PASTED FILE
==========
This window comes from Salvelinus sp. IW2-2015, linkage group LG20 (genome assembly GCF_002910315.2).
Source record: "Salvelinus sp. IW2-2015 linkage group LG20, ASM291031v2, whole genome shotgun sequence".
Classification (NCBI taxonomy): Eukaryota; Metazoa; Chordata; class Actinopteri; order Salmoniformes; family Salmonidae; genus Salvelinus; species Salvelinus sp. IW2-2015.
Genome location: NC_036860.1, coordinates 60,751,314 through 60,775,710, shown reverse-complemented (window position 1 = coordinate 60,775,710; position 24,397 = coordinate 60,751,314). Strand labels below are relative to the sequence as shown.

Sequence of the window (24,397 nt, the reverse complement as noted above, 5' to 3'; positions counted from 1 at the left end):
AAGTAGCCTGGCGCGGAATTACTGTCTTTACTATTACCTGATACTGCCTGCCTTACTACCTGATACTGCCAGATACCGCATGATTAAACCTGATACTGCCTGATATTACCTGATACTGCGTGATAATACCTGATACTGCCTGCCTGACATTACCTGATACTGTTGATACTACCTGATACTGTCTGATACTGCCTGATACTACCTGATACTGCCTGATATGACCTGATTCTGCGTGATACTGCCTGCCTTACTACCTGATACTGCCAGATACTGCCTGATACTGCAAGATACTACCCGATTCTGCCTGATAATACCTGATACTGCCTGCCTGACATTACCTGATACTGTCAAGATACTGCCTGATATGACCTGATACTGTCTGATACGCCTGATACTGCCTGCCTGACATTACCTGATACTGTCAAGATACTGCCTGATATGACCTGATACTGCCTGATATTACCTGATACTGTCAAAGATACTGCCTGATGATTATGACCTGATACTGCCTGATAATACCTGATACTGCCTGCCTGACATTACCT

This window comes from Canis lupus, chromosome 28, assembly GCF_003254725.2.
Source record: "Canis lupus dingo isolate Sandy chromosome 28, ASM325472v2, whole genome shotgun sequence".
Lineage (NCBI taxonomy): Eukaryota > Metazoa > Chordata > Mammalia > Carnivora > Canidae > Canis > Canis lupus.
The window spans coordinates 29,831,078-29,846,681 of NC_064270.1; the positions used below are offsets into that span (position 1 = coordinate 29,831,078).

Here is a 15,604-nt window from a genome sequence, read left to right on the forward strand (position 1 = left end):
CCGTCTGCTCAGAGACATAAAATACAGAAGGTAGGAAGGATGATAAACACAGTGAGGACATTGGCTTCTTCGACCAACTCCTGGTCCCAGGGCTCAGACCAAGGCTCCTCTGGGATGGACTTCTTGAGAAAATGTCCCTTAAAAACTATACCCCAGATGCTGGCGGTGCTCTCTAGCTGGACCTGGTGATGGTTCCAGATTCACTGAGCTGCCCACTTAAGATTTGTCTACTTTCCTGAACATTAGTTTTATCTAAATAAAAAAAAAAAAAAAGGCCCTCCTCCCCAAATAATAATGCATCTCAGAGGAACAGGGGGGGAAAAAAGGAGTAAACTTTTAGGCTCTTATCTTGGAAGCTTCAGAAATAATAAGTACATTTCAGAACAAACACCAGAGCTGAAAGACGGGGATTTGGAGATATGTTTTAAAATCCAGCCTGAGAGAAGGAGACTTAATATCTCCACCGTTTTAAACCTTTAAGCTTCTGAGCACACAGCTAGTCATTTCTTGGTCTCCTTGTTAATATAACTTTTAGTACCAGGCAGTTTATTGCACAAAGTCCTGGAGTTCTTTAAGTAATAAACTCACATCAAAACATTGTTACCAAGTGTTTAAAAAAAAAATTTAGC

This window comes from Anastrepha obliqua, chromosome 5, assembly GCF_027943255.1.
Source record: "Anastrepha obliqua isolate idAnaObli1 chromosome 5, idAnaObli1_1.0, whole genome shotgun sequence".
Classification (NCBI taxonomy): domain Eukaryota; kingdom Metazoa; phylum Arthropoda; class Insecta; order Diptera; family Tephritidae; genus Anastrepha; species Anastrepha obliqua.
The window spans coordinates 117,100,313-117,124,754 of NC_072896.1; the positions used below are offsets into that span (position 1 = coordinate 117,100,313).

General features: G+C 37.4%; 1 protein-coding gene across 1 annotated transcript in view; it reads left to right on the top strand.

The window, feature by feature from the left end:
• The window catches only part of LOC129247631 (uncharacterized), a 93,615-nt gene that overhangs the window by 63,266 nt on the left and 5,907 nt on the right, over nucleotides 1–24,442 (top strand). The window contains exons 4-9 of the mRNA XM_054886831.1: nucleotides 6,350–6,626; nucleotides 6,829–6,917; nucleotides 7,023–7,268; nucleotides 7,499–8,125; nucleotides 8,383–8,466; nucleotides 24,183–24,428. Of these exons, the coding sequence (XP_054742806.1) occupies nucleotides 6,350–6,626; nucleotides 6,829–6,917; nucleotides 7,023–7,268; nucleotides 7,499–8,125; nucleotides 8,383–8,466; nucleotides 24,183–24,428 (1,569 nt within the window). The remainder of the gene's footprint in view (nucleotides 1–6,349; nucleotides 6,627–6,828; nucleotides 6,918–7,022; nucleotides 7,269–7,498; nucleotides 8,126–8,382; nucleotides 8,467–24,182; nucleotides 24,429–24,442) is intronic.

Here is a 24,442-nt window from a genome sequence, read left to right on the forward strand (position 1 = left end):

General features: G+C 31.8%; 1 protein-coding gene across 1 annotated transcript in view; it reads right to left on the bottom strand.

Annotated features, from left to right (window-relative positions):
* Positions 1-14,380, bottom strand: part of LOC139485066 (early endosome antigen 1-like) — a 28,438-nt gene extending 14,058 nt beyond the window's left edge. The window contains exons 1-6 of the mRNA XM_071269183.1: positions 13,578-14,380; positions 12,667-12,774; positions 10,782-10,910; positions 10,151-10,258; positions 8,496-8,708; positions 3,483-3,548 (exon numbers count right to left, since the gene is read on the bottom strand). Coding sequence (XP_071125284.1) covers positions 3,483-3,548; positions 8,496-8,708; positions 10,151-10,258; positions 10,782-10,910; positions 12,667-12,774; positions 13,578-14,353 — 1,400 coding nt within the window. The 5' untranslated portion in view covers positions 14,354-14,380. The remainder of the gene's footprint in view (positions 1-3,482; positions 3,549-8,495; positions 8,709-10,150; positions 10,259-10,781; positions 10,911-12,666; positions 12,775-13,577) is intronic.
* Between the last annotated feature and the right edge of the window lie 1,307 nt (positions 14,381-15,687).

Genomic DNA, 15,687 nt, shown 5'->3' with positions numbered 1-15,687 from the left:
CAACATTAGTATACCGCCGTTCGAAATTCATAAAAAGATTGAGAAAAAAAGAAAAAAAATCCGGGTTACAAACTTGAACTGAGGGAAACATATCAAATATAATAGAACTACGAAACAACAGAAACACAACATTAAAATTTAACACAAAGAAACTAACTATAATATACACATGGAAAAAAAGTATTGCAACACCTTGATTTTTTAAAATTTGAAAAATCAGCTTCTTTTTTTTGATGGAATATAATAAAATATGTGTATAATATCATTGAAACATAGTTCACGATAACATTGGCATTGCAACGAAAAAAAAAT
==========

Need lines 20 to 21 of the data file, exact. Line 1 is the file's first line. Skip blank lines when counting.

Here is a 24,442-nt window from a genome sequence, read left to right on the forward strand (position 1 = left end):

General features: G+C 31.8%; 1 protein-coding gene across 1 annotated transcript in view; it reads right to left on the bottom strand.